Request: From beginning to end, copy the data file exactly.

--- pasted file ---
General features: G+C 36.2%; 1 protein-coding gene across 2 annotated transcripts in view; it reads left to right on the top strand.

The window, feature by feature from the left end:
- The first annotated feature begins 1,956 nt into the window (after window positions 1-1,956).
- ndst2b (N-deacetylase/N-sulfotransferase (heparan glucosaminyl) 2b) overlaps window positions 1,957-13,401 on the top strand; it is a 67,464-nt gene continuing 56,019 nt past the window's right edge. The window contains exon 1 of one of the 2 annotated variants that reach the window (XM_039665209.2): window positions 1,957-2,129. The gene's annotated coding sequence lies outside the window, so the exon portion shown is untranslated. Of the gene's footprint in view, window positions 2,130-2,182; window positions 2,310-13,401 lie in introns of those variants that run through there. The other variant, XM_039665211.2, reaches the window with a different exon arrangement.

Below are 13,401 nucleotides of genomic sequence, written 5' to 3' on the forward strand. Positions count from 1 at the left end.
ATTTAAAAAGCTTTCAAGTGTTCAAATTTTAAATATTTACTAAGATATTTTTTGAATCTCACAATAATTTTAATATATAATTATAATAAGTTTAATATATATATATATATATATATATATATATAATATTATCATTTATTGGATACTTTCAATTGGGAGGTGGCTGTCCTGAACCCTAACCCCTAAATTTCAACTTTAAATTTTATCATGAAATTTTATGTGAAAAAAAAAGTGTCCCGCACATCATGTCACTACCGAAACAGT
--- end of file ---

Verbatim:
General features: G+C 36.2%; 1 protein-coding gene across 2 annotated transcripts in view; it reads left to right on the top strand.

The window, feature by feature from the left end:
- The first annotated feature begins 1,956 nt into the window (after window positions 1-1,956).
- ndst2b (N-deacetylase/N-sulfotransferase (heparan glucosaminyl) 2b) overlaps window positions 1,957-13,401 on the top strand; it is a 67,464-nt gene continuing 56,019 nt past the window's right edge. The window contains exon 1 of one of the 2 annotated variants that reach the window (XM_039665209.2): window positions 1,957-2,129. The gene's annotated coding sequence lies outside the window, so the exon portion shown is untranslated. Of the gene's footprint in view, window positions 2,130-2,182; window positions 2,310-13,401 lie in introns of those variants that run through there. The other variant, XM_039665211.2, reaches the window with a different exon arrangement.

Below are 13,401 nucleotides of genomic sequence, written 5' to 3' on the forward strand. Positions count from 1 at the left end.
ATTTAAAAAGCTTTCAAGTGTTCAAATTTTAAATATTTACTAAGATATTTTTTGAATCTCACAATAATTTTAATATATAATTATAATAAGTTTAATATATATATATATATATATATATATATATAATATTATCATTTATTGGATACTTTCAATTGGGAGGTGGCTGTCCTGAACCCTAACCCCTAAATTTCAACTTTAAATTTTATCATGAAATTTTATGTGAAAAAAAAAGTGTCCCGCACATCATGTCACTACCGAAACAGT